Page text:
Four passengers escape their bubonic plague-infested ship and land on the coast of a wild jungle. In order to reach safety they have to trek through the jungle, facing wild animals and attacks by primitive tribesmen.
Cecil B. DeMille
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Edward G. Robinson,
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The Third Crusade as it didn't happen. King Richard Coeur de Lion goes on the crusade to avoid marrying Princess Alice of France; en route, he marries Berengaria to get food for his men. Berengaria.is captured by Saladin, spurring Richard to attack and capture Acre. But Saladin, attracted to her, takes her on to Jerusalem, and Richard is in danger of assassination. Written by
Rod Crawford <email@example.com>
You need ten eyes to see..ten ears to hear...ten hearts to feel...the tumultuous surge and glory of this mighty sepctacle, this shining romance...as impassioned now as when it first awed the world with its perfection! See more »
The research team for the film uncovered 11 published portraits of King Richard I in an attempt to make Henry Wilcoxon's hair and makeup historically accurate. No two portraits were similar enough to reliably create a definite design. See more »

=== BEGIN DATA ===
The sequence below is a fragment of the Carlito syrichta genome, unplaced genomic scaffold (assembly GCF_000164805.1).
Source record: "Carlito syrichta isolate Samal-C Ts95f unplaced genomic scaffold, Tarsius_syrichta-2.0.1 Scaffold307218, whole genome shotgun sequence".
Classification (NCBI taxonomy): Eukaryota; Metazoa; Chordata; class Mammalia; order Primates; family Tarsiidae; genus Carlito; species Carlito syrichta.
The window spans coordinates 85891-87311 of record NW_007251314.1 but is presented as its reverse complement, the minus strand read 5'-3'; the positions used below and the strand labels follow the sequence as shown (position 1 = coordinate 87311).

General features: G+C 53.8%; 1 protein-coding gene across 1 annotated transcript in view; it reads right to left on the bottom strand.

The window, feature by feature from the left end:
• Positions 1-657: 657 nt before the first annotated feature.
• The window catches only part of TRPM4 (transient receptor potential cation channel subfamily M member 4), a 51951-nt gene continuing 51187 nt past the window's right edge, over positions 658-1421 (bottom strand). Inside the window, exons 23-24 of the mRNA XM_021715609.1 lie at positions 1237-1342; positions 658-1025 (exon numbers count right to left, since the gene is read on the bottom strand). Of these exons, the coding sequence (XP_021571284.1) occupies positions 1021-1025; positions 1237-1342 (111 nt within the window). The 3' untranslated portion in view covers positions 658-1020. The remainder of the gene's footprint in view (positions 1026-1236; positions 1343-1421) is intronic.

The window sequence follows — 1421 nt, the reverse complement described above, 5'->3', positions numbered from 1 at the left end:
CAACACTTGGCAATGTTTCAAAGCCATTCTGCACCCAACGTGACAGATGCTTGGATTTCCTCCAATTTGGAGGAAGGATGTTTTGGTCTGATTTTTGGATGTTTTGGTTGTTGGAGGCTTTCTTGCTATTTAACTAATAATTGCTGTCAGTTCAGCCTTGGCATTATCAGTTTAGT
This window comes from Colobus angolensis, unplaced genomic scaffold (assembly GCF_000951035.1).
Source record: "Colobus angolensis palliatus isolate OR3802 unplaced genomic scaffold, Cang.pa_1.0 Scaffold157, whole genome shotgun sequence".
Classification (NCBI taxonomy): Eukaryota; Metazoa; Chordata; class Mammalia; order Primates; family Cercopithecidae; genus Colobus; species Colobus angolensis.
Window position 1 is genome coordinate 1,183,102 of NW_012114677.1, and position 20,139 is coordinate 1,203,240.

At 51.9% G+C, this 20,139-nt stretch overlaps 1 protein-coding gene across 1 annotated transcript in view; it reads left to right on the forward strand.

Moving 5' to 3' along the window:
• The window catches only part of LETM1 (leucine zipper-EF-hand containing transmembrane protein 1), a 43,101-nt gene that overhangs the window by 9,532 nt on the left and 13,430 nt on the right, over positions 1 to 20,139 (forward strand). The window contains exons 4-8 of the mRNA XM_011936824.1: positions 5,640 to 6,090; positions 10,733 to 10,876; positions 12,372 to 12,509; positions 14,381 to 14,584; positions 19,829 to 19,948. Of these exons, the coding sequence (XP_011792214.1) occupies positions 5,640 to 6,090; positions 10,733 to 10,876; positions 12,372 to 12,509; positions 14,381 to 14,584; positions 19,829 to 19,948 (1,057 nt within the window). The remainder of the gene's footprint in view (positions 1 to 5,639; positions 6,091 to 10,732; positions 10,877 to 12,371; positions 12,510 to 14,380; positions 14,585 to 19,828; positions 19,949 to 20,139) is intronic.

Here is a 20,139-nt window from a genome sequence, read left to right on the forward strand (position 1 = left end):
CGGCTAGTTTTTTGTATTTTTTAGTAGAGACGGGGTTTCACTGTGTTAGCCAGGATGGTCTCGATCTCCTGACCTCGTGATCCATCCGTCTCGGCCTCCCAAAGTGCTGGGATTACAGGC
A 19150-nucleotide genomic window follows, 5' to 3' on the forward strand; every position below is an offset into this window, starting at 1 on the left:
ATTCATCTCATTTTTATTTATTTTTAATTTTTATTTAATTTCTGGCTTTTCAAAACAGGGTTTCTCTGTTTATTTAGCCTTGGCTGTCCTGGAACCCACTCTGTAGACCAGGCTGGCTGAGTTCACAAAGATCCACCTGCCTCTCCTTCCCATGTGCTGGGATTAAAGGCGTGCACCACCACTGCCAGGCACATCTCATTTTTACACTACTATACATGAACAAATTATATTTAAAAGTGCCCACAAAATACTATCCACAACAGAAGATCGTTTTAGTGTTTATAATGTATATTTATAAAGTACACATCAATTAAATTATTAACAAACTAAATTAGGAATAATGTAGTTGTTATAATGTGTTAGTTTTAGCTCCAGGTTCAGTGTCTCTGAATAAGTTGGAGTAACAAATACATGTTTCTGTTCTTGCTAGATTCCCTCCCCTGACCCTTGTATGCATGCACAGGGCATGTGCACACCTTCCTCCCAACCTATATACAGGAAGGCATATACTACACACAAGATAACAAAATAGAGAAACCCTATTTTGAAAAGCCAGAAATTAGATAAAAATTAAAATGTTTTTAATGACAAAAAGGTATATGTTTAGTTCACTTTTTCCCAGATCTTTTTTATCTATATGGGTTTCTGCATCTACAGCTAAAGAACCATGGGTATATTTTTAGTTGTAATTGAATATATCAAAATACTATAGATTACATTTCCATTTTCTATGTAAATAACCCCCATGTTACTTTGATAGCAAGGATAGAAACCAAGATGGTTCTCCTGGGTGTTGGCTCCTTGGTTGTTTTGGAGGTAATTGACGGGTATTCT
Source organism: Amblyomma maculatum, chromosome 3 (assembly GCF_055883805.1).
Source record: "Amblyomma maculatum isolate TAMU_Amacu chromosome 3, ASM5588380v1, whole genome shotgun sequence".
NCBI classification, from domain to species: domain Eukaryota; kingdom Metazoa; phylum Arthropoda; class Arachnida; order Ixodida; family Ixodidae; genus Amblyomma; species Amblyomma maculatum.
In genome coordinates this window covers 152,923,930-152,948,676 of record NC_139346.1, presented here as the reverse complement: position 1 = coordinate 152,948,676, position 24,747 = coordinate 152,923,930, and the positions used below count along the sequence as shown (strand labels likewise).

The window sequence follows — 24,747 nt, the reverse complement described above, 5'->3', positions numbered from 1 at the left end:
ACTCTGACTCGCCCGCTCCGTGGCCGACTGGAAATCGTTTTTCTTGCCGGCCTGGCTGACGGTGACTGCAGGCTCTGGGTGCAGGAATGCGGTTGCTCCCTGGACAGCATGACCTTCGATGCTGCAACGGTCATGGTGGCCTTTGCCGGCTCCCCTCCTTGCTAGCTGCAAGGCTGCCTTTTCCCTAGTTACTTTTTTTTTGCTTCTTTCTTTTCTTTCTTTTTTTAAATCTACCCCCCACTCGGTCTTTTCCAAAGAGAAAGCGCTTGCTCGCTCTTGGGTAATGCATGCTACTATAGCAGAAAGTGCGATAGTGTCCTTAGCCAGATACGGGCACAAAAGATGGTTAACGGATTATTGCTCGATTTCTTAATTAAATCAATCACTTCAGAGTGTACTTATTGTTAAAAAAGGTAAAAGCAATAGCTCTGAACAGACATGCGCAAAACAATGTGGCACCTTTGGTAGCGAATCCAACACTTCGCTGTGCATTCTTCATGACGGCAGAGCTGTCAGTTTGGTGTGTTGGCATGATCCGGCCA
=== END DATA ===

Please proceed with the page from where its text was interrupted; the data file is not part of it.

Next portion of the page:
The scene in Marseilles showing a siege engine being moved through the town is complete fabrication. Siege engines were disassembled for easier transport, or built at the siege site. See more »
In his autobiography, C. B. Demille indicated that he found the greatest compliment ever given to the film was during an IRS audit. The agent doing the audit was astonished that a film that good didn't make any money.
The historian and author Harold Lamb was instrumental in the scripting. Demille wanted the flavor of the Crusades in the one film, so The Hermit was used to outline the cause of the Crusades, and was used to "compress" the timeline to the Third Crusade. He also wanted to show that Saladin was as "knightly" as any of the Crusaders.
The film provides spectacle throughout, from ceremonies to battles, but that was Demille's style. The political intrigue in the background was more pronounced in this film than behind-the-scenes activities in . other Demille films, but that touch may have been Mr. Lamb's.
I first saw this on television, many years ago, by accident. It wasn't scheduled, but I happened to tune in to it when it started. It caught my attention, and I was hooked. It's one of his better films. It's also an interesting contrast to Kingdom of Heaven.
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